more » ... s, when she went to a hospital and had it taken out. After its removal her urine dribbled away night and day, and she was always wet. On examination with the duckbill speculum a large fistula could be seen running across the roof of the vagina, obliquely, about one inch in front of the os uteri. A semilunar cherry-coloured piece of mucous membrane hung down from the bladder like a curtain. On November 27th, at 3 P.M., the patient having been put under the influence of ether by Mr. T. G. Alderton, Mr. Teevan pared the edges of the fistula very freely in order to get beyond the dense white cicatricial tissue, and brought them together by seven silver sutures, each of which he secured separately with a coil and shot, as recommended by Dr. Aveling. There was not much bleeding at the operation, which lasted an hour and a half, and had to be performed by the aid of artificial light, as the day was so dark. There was but little to remark in the after-treatment. The patient remained perfectly dry from the day of the operation. On December 6th two stitches were taken out, one on December 14th, another on December 18th, and three on December 22nd. The patient left the hospital on Dec. 29th, quite watertight, and able to hold her water for four hours, which she could pass in a good stream. Mr. Teevan observed that he had in this case employed Dr. Aveling's method of securing the sutures, which he looked upon as a great improvement. It was well known that, in the process of twisting the wires, one would occasionally snap, necessitating the trouble of its removal and replacement by another. Now, by using the coil and shot as recommended by Dr. Av eling, such an annoyance could not occur. Then, again, one of the most troublesome details of the operation was the removal of the sutures, some weeks afterwards perhaps, when they were deeply embedded in the flesh, and were often only extracted with difficulty by the surgeon and pain to the patient. By using the coil and shot all this was obviated. He considered the withdrawal of the urine after the operation, which in this instance had been punctually executed by the house-surgeon, Mr. Lucas, to be of doubtful value. In one case he had allowed the patient to pass her urine naturally from the time of the operation, and had seen no reason to regret having done so. LIVERPOOL NORTHERN HOSPITAL. CASES OF POPLITEAL ANEURISM TREATED BY ESMARCH'S BANDAGE. THE following two cases (for the notes of which we are indebted to Mr. A. Craigmile, senior house-surgeon) are interesting, as they were apparently almost identical in character, and were treated in exactly the same way, but with very different results. The first was readily cured, but the second received no benefit from the elastic bandage, and was cured afterwards by ligature of the femoral artery. CASE 1. Popliteal aneurism successfully treated by Esinarch's bandage. (Under the care of Mr. MANIFOLD.)-Patrick L-, aged thirty-four, dock labourer, was admitted on Aug. 24th, 1877. He had a popliteal aneurism about the size of an orange, to which his attention had been called only sixteen days before by numbness in the leg, cramps, and frequent attacks of pain shooting down to the sole of the foot and up the thigh. His appetite was very poor, and he was in a highly nervous state. The temperature varied from 99° to l0a°; pulse 116. There was slight oedema of the foot. On Aug. 27th Esmarch's bandage was carried rapidly from the foot to the upper part of the thigh, passing quite lightly over the aneurism, which had been covered with wool. The elastic band was put on at the top, and kept on for three-quarters of an hour, during the last thirty minutes of which he had ether. The sac began to get firmer, and continued to do so till the band was taken on, after which a tourniquet was applied for four hours, so as partially to control the circulation. Pulsation returned as soon as the elastic band was removed, but the solid feeling remained. Two days afterwards, as pulsation still continued, though to a less extent, the elastic bandage was reapplied for the same time as before, but pulsation continued when it was removed. The leg was flexed to a moderate extent next day, and the tumour continued to get firmer, and enlarged vessels were felt on the inner and posterior aspects of the joint. By Sept. 8th he was quite cured, but flexion was continued a little longer. The second application of Esmarch's bandage seemed not to affect the result in this case; the flexion was also probably kept up longer than necessary, as it took some time for the patient to regain the use of his leg. CASE 2. Popliteal aneurism treated unsuccessfully by Esnzccrch's bandage, attenwards cured by ligature of the femoral artery antiseptically. (Under the care of Dr. CAMPBELL).—Michael M-, aged thirty-nine, fireman, was admitted on Sept. 19th, 1877, with popliteal aneurism very similar in character to the former. He was a strong, healthy-looking man, but there was well-marked atheroma of the arteries. Esmarch's bandage was applied, as in the former case, on Sept. 25th, and kept on for fifty minutes, but no consolidation took place. A tourniquet was kept on for some time afterwards. Esmarch's bandage was repeated three times, at intervals of some days, and tourniquets were also kept on, but without the slightest effect on the aneurism. On Oct. 15th, Dr. Campbell tied the femoral artery in the lower part of Scarpa's triangle, using carbolic precautions. The wound was kept antiseptic throughout, and the antiseptic dressings were stopped on Nov. 1st, leaving a linear cicatrix. There was never any return of the pulsation after the operation, and he made an uninterrupted recovery, and was able to walk about three weeks after the operation. Remarks.—Probably in the latter case, coagulation might have taken place in the sac if, while the Esmarch bandage was applied, galvano-puncture had been practised, or even the simple introduction of a needle, to furnish the startingpoint for coagulation, as was successfully done in a case of aneurism high up in the common femoral recorded in a recent number of THE LANCET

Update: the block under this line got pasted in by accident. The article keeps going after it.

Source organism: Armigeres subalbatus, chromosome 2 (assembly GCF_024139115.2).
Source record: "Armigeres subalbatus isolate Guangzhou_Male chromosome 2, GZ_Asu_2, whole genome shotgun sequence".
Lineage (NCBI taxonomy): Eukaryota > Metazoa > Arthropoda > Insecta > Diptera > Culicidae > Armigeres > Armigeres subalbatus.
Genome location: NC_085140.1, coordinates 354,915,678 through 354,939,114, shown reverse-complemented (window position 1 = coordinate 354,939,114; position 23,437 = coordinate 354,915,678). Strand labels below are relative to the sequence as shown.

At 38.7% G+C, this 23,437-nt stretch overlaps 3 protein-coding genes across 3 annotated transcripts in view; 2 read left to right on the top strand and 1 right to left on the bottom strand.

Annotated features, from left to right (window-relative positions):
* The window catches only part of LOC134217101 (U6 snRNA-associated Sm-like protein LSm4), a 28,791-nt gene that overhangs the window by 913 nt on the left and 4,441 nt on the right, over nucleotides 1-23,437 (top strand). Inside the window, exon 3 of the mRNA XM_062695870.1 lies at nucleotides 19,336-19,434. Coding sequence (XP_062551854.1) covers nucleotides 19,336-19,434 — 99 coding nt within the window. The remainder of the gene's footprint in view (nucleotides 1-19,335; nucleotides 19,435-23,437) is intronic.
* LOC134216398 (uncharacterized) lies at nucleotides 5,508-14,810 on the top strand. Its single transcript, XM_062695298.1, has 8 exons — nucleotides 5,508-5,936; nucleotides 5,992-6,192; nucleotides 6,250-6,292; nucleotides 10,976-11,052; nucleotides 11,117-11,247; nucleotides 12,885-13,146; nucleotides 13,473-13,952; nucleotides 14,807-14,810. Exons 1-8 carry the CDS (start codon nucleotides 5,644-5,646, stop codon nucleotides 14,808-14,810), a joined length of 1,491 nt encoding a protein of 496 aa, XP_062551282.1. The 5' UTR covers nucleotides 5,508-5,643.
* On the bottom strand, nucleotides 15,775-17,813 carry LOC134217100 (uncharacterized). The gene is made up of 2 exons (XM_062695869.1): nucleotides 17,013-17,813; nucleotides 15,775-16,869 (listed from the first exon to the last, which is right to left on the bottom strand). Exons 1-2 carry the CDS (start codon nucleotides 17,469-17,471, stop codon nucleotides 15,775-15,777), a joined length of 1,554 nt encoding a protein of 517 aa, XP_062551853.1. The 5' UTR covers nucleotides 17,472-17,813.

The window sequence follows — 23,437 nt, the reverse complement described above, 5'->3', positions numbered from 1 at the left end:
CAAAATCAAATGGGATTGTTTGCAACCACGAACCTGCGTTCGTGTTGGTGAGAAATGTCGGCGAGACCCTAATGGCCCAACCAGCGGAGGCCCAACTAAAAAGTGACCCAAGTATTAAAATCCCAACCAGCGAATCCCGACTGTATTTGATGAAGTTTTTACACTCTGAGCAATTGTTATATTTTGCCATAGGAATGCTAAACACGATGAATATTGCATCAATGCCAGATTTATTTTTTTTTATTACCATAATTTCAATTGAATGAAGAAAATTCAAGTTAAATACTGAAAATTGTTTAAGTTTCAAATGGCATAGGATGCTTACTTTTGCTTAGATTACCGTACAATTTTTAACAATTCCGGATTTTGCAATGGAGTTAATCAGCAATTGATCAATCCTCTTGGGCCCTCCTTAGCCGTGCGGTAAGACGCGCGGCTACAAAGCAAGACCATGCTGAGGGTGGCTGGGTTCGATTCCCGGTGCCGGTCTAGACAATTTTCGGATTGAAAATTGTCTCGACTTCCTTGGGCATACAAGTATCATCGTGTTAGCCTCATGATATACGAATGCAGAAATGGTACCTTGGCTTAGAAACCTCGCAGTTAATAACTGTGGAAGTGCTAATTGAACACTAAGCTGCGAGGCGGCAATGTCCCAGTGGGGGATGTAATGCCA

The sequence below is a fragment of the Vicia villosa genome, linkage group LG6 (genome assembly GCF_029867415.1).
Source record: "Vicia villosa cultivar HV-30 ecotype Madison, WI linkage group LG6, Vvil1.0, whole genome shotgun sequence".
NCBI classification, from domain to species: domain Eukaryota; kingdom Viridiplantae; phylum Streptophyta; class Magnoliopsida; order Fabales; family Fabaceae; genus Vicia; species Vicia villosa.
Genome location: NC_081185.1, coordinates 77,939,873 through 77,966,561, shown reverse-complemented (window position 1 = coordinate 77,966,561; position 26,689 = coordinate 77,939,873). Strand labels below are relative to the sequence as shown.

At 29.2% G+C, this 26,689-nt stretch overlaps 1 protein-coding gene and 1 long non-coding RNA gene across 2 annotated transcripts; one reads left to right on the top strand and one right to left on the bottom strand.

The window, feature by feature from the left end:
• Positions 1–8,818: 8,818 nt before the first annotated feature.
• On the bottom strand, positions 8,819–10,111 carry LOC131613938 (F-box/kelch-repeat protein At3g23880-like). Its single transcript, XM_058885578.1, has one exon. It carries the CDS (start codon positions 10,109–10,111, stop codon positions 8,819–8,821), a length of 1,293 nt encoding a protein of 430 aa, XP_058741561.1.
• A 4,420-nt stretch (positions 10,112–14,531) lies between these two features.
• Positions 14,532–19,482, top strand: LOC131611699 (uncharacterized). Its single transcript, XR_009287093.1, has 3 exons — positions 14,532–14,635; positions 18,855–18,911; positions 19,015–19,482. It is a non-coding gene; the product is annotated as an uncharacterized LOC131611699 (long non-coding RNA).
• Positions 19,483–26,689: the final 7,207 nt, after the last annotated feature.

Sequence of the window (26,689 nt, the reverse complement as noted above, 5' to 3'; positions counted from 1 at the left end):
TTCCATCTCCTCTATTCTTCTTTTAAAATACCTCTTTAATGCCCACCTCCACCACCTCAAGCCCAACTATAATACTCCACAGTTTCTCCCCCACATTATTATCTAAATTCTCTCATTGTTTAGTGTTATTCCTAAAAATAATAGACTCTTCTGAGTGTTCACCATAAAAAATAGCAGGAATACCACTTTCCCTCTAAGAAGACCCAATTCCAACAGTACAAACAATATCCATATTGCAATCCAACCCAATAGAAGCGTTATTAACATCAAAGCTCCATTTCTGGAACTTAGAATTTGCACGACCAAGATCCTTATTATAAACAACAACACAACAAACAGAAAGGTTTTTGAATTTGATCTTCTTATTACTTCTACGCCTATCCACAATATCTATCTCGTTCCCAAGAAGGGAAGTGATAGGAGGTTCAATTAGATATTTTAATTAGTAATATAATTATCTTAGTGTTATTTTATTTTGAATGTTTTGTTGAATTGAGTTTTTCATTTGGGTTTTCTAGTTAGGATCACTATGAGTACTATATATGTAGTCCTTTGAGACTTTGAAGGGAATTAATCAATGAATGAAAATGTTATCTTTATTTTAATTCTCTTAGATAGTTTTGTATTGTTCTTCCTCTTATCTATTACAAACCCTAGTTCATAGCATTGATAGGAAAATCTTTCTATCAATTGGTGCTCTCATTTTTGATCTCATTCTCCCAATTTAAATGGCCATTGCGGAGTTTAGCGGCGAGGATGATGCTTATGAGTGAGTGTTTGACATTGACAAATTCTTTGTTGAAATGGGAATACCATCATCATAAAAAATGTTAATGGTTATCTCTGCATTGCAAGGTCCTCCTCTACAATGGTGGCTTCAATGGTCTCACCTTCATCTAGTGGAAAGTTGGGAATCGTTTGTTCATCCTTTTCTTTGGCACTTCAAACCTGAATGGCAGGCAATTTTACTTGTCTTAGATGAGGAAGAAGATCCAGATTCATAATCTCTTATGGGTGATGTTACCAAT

doi:10.1016/s0140-6736(02)42551-2 fatcat:4uqzfodehvfujjeuqh7d5i2bge